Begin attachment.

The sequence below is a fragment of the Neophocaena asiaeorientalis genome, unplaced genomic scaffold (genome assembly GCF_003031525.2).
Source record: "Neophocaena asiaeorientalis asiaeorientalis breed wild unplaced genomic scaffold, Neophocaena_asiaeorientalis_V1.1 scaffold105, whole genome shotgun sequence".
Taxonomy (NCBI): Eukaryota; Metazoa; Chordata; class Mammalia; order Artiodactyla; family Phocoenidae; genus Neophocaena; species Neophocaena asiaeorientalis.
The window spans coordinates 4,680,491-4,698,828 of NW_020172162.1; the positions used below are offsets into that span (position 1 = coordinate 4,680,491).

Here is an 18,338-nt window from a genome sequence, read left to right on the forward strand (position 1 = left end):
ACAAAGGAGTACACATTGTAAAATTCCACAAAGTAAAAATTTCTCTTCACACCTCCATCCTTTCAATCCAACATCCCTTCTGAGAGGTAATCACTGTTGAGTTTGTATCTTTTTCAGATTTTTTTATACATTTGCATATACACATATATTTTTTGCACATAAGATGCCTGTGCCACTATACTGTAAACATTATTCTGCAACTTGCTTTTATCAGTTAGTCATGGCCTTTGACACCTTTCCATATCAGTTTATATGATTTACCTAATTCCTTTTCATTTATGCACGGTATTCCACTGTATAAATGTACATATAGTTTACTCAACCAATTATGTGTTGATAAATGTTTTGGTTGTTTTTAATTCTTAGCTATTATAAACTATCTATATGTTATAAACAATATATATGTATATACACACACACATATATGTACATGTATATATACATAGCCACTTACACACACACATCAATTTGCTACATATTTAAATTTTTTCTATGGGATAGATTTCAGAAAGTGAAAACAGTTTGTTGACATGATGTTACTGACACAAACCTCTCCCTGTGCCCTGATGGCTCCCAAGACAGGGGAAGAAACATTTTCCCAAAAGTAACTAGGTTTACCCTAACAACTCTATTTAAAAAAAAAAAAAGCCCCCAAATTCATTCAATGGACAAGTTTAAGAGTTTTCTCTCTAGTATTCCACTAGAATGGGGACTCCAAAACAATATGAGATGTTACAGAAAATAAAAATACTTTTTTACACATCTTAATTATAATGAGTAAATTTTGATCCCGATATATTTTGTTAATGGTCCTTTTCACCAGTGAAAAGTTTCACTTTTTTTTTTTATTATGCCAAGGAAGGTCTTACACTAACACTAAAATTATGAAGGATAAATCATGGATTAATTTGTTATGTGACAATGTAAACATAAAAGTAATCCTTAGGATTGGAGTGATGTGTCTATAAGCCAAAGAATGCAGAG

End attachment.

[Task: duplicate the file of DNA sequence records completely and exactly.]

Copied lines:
The sequence below is a fragment of the Neophocaena asiaeorientalis genome, unplaced genomic scaffold (genome assembly GCF_003031525.2).
Source record: "Neophocaena asiaeorientalis asiaeorientalis breed wild unplaced genomic scaffold, Neophocaena_asiaeorientalis_V1.1 scaffold105, whole genome shotgun sequence".
Taxonomy (NCBI): Eukaryota; Metazoa; Chordata; class Mammalia; order Artiodactyla; family Phocoenidae; genus Neophocaena; species Neophocaena asiaeorientalis.
The window spans coordinates 4,680,491-4,698,828 of NW_020172162.1; the positions used below are offsets into that span (position 1 = coordinate 4,680,491).

Here is an 18,338-nt window from a genome sequence, read left to right on the forward strand (position 1 = left end):
ACAAAGGAGTACACATTGTAAAATTCCACAAAGTAAAAATTTCTCTTCACACCTCCATCCTTTCAATCCAACATCCCTTCTGAGAGGTAATCACTGTTGAGTTTGTATCTTTTTCAGATTTTTTTATACATTTGCATATACACATATATTTTTTGCACATAAGATGCCTGTGCCACTATACTGTAAACATTATTCTGCAACTTGCTTTTATCAGTTAGTCATGGCCTTTGACACCTTTCCATATCAGTTTATATGATTTACCTAATTCCTTTTCATTTATGCACGGTATTCCACTGTATAAATGTACATATAGTTTACTCAACCAATTATGTGTTGATAAATGTTTTGGTTGTTTTTAATTCTTAGCTATTATAAACTATCTATATGTTATAAACAATATATATGTATATACACACACACATATATGTACATGTATATATACATAGCCACTTACACACACACATCAATTTGCTACATATTTAAATTTTTTCTATGGGATAGATTTCAGAAAGTGAAAACAGTTTGTTGACATGATGTTACTGACACAAACCTCTCCCTGTGCCCTGATGGCTCCCAAGACAGGGGAAGAAACATTTTCCCAAAAGTAACTAGGTTTACCCTAACAACTCTATTTAAAAAAAAAAAAAGCCCCCAAATTCATTCAATGGACAAGTTTAAGAGTTTTCTCTCTAGTATTCCACTAGAATGGGGACTCCAAAACAATATGAGATGTTACAGAAAATAAAAATACTTTTTTACACATCTTAATTATAATGAGTAAATTTTGATCCCGATATATTTTGTTAATGGTCCTTTTCACCAGTGAAAAGTTTCACTTTTTTTTTTTATTATGCCAAGGAAGGTCTTACACTAACACTAAAATTATGAAGGATAAATCATGGATTAATTTGTTATGTGACAATGTAAACATAAAAGTAATCCTTAGGATTGGAGTGATGTGTCTATAAGCCAAAGAATGCAGAG